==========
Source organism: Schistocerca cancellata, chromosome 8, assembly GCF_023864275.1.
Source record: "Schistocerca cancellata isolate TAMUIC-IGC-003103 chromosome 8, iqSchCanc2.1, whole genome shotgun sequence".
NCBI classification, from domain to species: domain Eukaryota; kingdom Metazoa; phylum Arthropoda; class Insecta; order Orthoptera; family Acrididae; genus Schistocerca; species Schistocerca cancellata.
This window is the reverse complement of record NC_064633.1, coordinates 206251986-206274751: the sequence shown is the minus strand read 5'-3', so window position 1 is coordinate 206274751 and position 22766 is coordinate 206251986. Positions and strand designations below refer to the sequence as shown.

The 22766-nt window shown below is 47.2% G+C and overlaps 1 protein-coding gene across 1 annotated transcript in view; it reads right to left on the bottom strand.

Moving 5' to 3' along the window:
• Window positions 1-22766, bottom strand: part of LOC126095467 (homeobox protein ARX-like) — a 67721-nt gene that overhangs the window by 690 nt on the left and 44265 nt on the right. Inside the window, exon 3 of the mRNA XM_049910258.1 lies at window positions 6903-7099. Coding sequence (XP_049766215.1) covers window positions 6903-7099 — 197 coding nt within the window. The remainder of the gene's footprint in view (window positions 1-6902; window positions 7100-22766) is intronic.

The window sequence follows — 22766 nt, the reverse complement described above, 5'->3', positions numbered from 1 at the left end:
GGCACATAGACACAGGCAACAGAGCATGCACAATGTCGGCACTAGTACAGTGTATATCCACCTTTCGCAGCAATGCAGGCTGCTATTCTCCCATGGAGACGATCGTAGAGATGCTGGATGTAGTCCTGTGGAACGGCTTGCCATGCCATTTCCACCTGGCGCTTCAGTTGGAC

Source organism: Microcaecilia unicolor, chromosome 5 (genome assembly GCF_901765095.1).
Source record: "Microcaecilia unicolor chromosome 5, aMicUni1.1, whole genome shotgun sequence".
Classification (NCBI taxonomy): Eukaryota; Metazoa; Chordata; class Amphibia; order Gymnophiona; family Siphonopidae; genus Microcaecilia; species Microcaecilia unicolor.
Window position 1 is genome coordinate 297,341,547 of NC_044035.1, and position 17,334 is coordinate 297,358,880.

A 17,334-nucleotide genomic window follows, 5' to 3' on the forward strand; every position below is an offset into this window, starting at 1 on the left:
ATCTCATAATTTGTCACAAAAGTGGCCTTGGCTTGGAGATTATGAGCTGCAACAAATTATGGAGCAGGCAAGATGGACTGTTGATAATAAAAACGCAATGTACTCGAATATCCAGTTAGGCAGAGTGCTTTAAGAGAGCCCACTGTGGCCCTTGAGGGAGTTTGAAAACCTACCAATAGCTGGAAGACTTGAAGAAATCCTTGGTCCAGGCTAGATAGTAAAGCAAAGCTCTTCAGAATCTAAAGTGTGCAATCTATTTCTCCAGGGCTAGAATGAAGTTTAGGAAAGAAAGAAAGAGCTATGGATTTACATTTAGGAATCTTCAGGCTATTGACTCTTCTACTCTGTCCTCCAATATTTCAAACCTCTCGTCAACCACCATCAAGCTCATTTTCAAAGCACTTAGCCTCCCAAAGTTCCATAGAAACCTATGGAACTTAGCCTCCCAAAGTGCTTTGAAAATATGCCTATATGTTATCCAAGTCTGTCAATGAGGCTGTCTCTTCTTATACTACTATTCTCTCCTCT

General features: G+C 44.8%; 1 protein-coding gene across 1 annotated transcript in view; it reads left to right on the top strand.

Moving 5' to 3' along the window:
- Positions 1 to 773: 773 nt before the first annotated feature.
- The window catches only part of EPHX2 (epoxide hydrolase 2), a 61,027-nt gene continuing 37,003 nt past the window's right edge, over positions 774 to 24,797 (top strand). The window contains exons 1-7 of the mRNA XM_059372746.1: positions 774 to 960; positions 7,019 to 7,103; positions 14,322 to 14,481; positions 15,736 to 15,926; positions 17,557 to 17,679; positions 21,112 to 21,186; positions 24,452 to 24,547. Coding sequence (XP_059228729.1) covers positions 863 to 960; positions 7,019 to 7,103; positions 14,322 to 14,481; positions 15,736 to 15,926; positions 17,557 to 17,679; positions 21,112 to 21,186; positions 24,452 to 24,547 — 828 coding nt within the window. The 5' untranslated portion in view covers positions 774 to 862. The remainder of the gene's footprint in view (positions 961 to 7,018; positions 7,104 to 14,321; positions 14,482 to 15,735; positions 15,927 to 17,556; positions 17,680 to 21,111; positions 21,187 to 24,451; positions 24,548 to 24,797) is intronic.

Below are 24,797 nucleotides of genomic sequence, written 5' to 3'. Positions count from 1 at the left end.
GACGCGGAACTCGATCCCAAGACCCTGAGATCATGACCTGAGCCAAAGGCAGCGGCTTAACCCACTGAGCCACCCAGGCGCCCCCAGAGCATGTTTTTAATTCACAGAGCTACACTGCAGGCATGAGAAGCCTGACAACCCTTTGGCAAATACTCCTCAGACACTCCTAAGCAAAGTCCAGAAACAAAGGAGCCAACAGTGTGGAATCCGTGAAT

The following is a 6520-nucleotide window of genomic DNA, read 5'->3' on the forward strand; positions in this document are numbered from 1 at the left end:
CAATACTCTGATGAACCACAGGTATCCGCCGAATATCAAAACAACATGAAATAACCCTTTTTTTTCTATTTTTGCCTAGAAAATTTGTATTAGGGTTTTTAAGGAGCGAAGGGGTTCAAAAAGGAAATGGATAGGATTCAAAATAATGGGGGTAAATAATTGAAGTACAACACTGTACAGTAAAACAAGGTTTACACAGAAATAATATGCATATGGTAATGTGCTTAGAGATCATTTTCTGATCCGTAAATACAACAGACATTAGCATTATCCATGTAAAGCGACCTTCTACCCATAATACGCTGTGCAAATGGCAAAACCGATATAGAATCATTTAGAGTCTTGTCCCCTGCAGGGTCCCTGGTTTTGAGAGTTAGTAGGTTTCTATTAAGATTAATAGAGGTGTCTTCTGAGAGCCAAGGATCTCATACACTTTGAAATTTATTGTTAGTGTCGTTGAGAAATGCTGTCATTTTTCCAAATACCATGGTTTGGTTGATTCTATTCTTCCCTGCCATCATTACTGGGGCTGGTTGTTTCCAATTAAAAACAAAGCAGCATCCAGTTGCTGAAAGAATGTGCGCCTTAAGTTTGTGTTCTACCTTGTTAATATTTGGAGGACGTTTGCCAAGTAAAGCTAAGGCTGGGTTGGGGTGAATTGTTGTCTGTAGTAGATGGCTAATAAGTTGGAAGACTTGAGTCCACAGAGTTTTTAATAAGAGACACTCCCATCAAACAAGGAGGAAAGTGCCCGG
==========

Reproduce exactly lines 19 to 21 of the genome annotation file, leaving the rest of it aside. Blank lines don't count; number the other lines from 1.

- The window catches only part of EPHX2 (epoxide hydrolase 2), a 61,027-nt gene continuing 37,003 nt past the window's right edge, over positions 774 to 24,797 (top strand). The window contains exons 1-7 of the mRNA XM_059372746.1: positions 774 to 960; positions 7,019 to 7,103; positions 14,322 to 14,481; positions 15,736 to 15,926; positions 17,557 to 17,679; positions 21,112 to 21,186; positions 24,452 to 24,547. Coding sequence (XP_059228729.1) covers positions 863 to 960; positions 7,019 to 7,103; positions 14,322 to 14,481; positions 15,736 to 15,926; positions 17,557 to 17,679; positions 21,112 to 21,186; positions 24,452 to 24,547 — 828 coding nt within the window. The 5' untranslated portion in view covers positions 774 to 862. The remainder of the gene's footprint in view (positions 961 to 7,018; positions 7,104 to 14,321; positions 14,482 to 15,735; positions 15,927 to 17,556; positions 17,680 to 21,111; positions 21,187 to 24,451; positions 24,548 to 24,797) is intronic.

Below are 24,797 nucleotides of genomic sequence, written 5' to 3'. Positions count from 1 at the left end.
GACGCGGAACTCGATCCCAAGACCCTGAGATCATGACCTGAGCCAAAGGCAGCGGCTTAACCCACTGAGCCACCCAGGCGCCCCCAGAGCATGTTTTTAATTCACAGAGCTACACTGCAGGCATGAGAAGCCTGACAACCCTTTGGCAAATACTCCTCAGACACTCCTAAGCAAAGTCCAGAAACAAAGGAGCCAACAGTGTGGAATCCGTGAAT